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Surbiton Club uses Challenger to reach into community

When LTA chief executive Michael Downey visited the AEGON Surbiton Trophy at the start of the UK grasscourt season, he talked about how important it was for the LTA to lever the sport through local clubs, which he described as “the bedrock of our sport”.

Surbiton Racket and Fitness Club is located in a quiet residential neighbourhood in the south west suburbs of London and was founded in 1881. It is just the kind of club that Downey would like to see help join up the dots within British tennis and enable the sport’s governing body to achieve its mission of getting more people playing more tennis more often.

Roy Staniland (right), director of the club and an LTA Councillor, has a passion for growing the sport, one that was formed as an 11-year-old, when as a young player he rocked up for coaching at the leafy Surbiton club.

“I really enjoyed it but in those days you had the rules where you have to come off court at 10:30 in the morning when the adults turned up,” he said. “And maybe you could get back on when they went for lunch and then you were kicked off at 2pm and allowed back on at 5pm.”

For the past 25 years Staniland has been involved in creating a club run very different to the one he encountered as a youngster. First as assistant manager, then joint manager and now as a director of the limited liability company that was formed in 2005 to enable the club to raise much-needed funds, he has seen the club expand.

An £800,000 investment in 2008 enabled the removal of two squash courts which were replaced with a gym and studio. Membership increased by 500 adults and the investment was repaid. The club is run on a not-for-profit basis, with any surplus being invested back in the fabric of the club. This summer, three courts will be upgraded with floodlights.

Alongside four squash courts and the state-of-the-art gym and studio, the club boasts 11 grass tennis courts, three-floodlit artificial clay and six hard courts, and has around 1550 members of which 300 are juniors. The club employs 16 coaches, who not only provide instruction on site but also provide resources to other local clubs and sites to help set up coaching programmes, a project that Staniland intends to do more of.

“The coaching programme is vast,” he said. “We also work with the Tennis Foundation. We are a disability hub and there are four quite large schools in Kingston for children with disabilities – we work at their venue and they come here too. We are also currently negotiating with a couple of local park sites. It takes a long time.”

The club is situated on land leased from the council and Staniland was involved in negotiating a 75-year lease when the limited company was formed, so these kind of deals are not new to him.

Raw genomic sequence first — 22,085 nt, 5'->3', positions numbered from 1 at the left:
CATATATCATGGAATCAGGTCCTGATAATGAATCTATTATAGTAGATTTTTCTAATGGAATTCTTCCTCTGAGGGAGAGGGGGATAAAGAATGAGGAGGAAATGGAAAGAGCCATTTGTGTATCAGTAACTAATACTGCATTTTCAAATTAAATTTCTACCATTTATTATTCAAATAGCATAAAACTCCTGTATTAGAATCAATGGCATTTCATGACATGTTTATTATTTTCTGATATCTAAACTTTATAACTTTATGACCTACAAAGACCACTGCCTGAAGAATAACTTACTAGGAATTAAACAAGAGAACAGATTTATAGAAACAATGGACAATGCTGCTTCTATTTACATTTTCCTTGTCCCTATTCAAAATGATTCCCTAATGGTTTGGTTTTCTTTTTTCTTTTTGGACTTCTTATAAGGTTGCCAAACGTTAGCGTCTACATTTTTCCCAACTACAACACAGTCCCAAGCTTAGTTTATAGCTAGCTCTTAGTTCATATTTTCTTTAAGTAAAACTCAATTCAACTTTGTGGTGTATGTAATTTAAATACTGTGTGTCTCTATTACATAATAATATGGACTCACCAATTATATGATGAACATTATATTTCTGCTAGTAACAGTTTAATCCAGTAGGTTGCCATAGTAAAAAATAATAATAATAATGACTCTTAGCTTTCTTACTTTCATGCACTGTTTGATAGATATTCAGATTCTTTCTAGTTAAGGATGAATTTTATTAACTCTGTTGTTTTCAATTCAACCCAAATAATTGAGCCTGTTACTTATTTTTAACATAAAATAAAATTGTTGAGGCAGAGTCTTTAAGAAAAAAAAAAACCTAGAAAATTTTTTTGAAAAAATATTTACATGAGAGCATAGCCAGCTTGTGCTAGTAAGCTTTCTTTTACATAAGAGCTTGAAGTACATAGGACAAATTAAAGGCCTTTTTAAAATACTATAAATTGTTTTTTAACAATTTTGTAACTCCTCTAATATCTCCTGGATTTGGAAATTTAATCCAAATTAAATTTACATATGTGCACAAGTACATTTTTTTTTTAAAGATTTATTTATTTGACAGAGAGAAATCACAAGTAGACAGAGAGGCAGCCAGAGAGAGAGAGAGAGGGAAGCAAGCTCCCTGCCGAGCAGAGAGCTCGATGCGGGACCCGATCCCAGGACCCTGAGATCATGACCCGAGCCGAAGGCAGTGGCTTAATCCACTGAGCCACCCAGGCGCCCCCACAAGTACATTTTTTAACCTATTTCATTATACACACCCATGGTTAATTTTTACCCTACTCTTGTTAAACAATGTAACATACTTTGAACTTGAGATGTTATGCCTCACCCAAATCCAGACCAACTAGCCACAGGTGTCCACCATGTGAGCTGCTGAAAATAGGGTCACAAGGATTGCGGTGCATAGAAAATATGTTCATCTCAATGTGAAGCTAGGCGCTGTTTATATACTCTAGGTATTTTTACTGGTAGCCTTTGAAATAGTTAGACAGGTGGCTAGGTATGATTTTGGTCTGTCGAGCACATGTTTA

Over the weekend of June 6-7 during qualifying for the Aegon Surbiton Trophy, Staniland and his team hosted a community weekend, where local residents were invited to play at the club, to give cardio tennis and mini tennis a go and try out the kids zone.

“It’s great because the whole place was buzzing,” he said. “There was a very positive vibe with an estimated 800 adults and 200 kids coming through over that first weekend. We wouldn’t have done this without the tournament – it’s a great excuse if you like for the schools to come along, have a go and see some fantastic tennis,” said Staniland, who believes that to both participate and then watch high-level tennis is perhaps more inspiring than simply watching Queen’s or Wimbledon on TV.

Staniland says the re-staging of the Challenger event, after an absence of six years, has other benefits for the club too – it brings all of its members together. As with many tennis events around the world, volunteers are instrumental in delivering the event, with the drivers, stewards and official accommodation being organised by volunteers. Anyone who visited the Challenger event this year will have received a warm welcome.

There were some good results for the British players with Ken and Neal Skupski winning the men’s doubles and Tara Moore and Nicola Slater runners up in the women’s doubles. Former player and now ATP Player Liaison Manager Ross Hutchins said: “The history and the values of this fantastic club make it a unique asset among the ATP’s 250 tournaments worldwide.”

The Surbiton tournament is currently scheduled for one more year. With the additional week in the grasscourt season created by moving Wimbledon back, the governing bodies need to take a look at how the calendar has worked this year before confirming future plans.

Staniland said: “We hope it will be here for a lot longer but it is something we need to work on with the LTA and the All England Club.” Both the LTA and All England Club have been generous in their support of the event, but Staniland sees an opportunity to involve local business in sponsorship of the event. AEGON, as lead partner of the LTA, retain naming rights but there are some vibrant businesses in the area and Staniland could envisage forging local partnerships too.

Time will tell if this historic club will be able to lever the tournament beyond next year. Under Staniland’s watchful eye the 2015 event was a success both in its ability to reach into the community and for the progressive club to stage a tour event that resonated with players and spectators alike.